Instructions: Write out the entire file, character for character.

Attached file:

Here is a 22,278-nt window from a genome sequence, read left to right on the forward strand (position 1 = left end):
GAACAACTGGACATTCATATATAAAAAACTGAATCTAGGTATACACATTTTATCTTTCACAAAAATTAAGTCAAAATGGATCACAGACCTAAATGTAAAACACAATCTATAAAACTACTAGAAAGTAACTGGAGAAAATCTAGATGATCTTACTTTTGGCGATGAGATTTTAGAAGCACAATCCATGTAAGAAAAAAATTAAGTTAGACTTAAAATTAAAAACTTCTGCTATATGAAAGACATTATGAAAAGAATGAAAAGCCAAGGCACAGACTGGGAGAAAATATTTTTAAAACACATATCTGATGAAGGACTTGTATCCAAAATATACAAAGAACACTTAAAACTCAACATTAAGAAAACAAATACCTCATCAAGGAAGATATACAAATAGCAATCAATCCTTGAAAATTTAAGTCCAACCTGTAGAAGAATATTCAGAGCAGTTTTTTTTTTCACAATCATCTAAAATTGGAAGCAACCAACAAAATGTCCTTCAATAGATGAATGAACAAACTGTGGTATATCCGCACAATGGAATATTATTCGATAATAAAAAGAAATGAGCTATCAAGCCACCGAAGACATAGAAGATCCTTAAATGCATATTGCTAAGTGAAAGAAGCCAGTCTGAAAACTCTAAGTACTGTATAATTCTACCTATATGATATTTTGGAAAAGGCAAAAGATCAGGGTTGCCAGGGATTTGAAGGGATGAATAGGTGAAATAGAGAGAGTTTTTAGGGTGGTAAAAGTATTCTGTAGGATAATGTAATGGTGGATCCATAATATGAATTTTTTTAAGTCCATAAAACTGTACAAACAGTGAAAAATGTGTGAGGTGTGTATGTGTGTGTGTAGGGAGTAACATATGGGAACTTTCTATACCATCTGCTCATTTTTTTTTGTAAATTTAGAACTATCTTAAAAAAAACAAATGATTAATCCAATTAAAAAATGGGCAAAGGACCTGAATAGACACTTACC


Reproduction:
Here is a 22,278-nt window from a genome sequence, read left to right on the forward strand (position 1 = left end):
GAACAACTGGACATTCATATATAAAAAACTGAATCTAGGTATACACATTTTATCTTTCACAAAAATTAAGTCAAAATGGATCACAGACCTAAATGTAAAACACAATCTATAAAACTACTAGAAAGTAACTGGAGAAAATCTAGATGATCTTACTTTTGGCGATGAGATTTTAGAAGCACAATCCATGTAAGAAAAAAATTAAGTTAGACTTAAAATTAAAAACTTCTGCTATATGAAAGACATTATGAAAAGAATGAAAAGCCAAGGCACAGACTGGGAGAAAATATTTTTAAAACACATATCTGATGAAGGACTTGTATCCAAAATATACAAAGAACACTTAAAACTCAACATTAAGAAAACAAATACCTCATCAAGGAAGATATACAAATAGCAATCAATCCTTGAAAATTTAAGTCCAACCTGTAGAAGAATATTCAGAGCAGTTTTTTTTTTCACAATCATCTAAAATTGGAAGCAACCAACAAAATGTCCTTCAATAGATGAATGAACAAACTGTGGTATATCCGCACAATGGAATATTATTCGATAATAAAAAGAAATGAGCTATCAAGCCACCGAAGACATAGAAGATCCTTAAATGCATATTGCTAAGTGAAAGAAGCCAGTCTGAAAACTCTAAGTACTGTATAATTCTACCTATATGATATTTTGGAAAAGGCAAAAGATCAGGGTTGCCAGGGATTTGAAGGGATGAATAGGTGAAATAGAGAGAGTTTTTAGGGTGGTAAAAGTATTCTGTAGGATAATGTAATGGTGGATCCATAATATGAATTTTTTTAAGTCCATAAAACTGTACAAACAGTGAAAAATGTGTGAGGTGTGTATGTGTGTGTGTAGGGAGTAACATATGGGAACTTTCTATACCATCTGCTCATTTTTTTTTGTAAATTTAGAACTATCTTAAAAAAAACAAATGATTAATCCAATTAAAAAATGGGCAAAGGACCTGAATAGACACTTACC